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NHVR promises less regulation, confusion: Emerson

Queensland transport minister says passage of amendments to National Heavy Vehicle Regulator will reduce regulatory burden and confusion

February 18, 2013

Last week’s passage of amendments to the National Heavy Vehicle Regulator (NHVR) will lead to a reduction in regulatory burden on the trucking industry, the Queensland Government says.

The state’s parliament passed the Heavy Vehicle National Law Amendment Bill on February 14 to consolidate a number of existing laws and to address matters that were not finalised when legislation to create the NHVR passed last year.

Queensland Transport Minister Scott Emerson says the Bill turned 12 pieces of legislation of over 8,000 pages into one piece of legislation just over 700 pages in length.

“That is an incredible reduction in the regulatory burden on industry and serves to reduce confusion for heavy vehicle operators, heavy vehicle enforcers and transport agencies,” Emerson says.

Queensland has now passed the necessary legislation governing the regulator, meaning the other states and territories now have responsibility for doing the same to ensure national consistency. Except for Western Australia, jurisdictions are expected to pass legislation by July 1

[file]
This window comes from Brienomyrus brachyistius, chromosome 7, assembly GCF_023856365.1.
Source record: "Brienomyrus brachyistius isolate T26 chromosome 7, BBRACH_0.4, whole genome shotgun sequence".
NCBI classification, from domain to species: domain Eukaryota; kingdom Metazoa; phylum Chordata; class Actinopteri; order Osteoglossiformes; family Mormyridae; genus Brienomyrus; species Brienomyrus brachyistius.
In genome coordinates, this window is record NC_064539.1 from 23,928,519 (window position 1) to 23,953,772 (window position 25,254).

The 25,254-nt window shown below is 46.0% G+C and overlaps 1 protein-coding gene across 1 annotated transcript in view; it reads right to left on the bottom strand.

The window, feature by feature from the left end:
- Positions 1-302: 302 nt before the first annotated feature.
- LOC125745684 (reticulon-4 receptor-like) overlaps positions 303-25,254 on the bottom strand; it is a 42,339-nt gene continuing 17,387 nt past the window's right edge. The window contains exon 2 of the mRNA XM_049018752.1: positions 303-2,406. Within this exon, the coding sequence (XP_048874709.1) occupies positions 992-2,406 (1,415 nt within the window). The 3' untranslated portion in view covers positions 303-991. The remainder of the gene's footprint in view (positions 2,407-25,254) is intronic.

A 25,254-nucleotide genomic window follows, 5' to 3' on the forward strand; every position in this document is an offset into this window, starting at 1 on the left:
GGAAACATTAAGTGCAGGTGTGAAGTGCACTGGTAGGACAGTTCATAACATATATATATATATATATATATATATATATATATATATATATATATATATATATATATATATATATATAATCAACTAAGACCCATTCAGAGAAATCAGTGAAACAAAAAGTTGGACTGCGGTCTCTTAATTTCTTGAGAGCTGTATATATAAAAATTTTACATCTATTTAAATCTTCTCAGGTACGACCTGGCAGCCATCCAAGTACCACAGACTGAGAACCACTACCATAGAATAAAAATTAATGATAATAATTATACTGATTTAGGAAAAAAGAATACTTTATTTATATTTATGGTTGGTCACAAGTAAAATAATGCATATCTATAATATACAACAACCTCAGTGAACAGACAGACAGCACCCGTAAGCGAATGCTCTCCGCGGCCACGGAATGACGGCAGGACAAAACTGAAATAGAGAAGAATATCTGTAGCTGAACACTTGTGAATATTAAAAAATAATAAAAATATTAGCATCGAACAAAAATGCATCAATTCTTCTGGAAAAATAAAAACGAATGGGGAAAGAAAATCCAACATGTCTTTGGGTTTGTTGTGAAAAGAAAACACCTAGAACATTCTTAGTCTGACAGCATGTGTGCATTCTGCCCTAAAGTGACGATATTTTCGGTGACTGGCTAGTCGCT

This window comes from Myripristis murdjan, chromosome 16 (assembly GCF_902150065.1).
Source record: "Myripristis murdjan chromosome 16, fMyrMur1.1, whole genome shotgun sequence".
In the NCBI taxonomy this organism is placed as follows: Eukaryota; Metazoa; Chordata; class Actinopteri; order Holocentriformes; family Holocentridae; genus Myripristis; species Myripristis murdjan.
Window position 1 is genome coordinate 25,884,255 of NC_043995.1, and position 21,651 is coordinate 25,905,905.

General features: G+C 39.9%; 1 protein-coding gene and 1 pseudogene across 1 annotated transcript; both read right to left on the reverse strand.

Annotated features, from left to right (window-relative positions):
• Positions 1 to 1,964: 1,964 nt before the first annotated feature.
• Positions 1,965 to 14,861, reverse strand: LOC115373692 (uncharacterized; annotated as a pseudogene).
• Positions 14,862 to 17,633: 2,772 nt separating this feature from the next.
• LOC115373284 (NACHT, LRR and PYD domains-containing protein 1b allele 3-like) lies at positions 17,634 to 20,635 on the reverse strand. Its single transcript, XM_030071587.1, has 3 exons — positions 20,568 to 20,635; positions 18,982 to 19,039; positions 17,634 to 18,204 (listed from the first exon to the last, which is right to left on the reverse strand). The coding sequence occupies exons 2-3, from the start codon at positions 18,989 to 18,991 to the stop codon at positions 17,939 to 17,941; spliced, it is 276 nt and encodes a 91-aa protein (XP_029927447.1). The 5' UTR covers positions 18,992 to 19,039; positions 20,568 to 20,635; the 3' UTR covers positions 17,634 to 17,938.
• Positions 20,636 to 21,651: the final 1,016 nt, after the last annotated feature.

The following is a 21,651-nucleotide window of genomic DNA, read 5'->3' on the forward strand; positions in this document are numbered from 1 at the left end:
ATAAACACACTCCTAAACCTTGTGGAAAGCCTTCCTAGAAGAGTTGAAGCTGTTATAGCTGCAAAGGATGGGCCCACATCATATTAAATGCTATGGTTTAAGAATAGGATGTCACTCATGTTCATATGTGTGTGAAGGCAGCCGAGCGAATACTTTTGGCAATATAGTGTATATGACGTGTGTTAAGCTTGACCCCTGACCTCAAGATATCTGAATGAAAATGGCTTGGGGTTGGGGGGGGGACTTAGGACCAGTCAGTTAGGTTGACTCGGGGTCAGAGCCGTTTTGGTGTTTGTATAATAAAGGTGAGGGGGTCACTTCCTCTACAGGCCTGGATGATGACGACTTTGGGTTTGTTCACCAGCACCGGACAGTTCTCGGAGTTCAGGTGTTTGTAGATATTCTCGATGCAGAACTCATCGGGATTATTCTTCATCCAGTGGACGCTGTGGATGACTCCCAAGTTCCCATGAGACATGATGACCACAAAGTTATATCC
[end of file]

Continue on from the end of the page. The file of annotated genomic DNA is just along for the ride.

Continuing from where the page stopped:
“The regulator will be a single contact point – a ‘one-stop-shop’ providing centralised business services and information to heavy vehicle owners, operators and drivers across the nation,” Emerson says.

“We’re looking at being able to improve productivity and safety, removing inefficient policies and streamlining arrangements to see reductions in costs and regulatory burdens Australia-wide.”

Emerson says the reform will lead to productivity benefits of $162 million per year over the next 22 years.

The NHVR is currently responsible for Performance Based Standards (PBS) and the National Heavy Vehicle Accreditation Scheme (NHVAS). Its scope will broaden to cover other regulatory matters such as chain of responsibility and permit applications from July 1.

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